I want you to do a little exercise for me. I want you to think about all the people you know who are married and ask yourself if any of them became fundamentally different people when they found a mate. Do you know a bunch of people who were lame but then they got married and became kind and good and interesting? No, you do not. Because getting married does not alter the core of a person. Are there unique lessons that only marriage can teach you that will make you grow in certain ways? Definitely. Can the same be said for being single? Absolutely.  Who you are, and what you can contribute to the world is unaffected by your marital status. There are douchey married guys, and mean and gossipy married ladies, and loads and loads of weirdos who manage to get hitched. Just like there are rad single people who are weary of hearing “gosh, you are a catch, why are you single?”.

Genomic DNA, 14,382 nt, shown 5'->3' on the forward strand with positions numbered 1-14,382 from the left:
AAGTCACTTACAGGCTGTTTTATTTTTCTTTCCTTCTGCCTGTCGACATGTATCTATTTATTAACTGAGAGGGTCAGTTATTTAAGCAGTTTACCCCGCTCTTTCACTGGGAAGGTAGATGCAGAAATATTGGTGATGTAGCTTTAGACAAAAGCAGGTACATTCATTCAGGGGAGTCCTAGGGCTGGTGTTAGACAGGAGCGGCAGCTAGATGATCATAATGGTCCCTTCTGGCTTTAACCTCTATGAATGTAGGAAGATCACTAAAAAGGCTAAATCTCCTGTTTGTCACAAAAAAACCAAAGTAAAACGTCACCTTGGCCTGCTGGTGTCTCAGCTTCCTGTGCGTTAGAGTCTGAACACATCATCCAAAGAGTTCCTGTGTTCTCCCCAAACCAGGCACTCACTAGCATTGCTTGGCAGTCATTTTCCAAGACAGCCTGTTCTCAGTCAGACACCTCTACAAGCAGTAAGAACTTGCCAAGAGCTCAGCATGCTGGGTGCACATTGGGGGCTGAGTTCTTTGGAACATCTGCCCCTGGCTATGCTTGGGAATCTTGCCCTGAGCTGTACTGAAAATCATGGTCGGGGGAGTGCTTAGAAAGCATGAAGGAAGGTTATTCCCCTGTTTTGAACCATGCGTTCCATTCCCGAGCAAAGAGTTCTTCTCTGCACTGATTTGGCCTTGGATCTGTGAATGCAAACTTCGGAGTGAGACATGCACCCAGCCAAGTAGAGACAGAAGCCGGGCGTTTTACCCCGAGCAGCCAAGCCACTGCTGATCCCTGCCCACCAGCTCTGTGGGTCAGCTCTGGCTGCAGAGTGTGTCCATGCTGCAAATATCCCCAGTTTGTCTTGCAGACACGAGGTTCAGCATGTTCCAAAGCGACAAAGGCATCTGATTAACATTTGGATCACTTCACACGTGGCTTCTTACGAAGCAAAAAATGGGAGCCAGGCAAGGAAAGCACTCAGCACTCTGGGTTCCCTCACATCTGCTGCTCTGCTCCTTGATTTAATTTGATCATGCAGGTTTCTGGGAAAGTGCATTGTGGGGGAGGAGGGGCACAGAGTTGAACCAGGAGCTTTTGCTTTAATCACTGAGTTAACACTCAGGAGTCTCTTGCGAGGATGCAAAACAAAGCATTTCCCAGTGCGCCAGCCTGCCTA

I turn 40 in about three weeks. I’m on the tail end of getting over a breakup so I am square one single right now. I have had an unreal, fulfilling, meaningful life so far. I used to feel like I needed to downplay how fortunate I’ve been so it didn’t seem like I was enjoying being single too much. When a friend would say something about all the interesting things I was doing I would always be sure to say, “oh but I would trade it all for a family!”. Here’s the truth. No I wouldn’t. I haven’t been stuck in a back-up version of my life, this isn’t some “plan B” I’ve had to endure because I am not part of a couple. I am so fucking proud of the person I have become and I’m here as a result of the twists and turns of a life that I know is exactly the right one for me. I wouldn’t trade it for anything. I might be different in some ways had I married, but I wouldn’t actually be a better or more worthwhile human.  

So here’s the net of my advice. Tell your friends, and your family, “guess what guys? I’m single. And I’m ok with it, so let’s stop talking about it eh?”. And then go live your life. Do things, try things, fail at things, succeed at things. Say yes more often than you say no. And when you turn 30, or 35 or 40 or 80, you will be the very best and most fulfilled version of yourself no matter who does or doesn’t fall in love with you.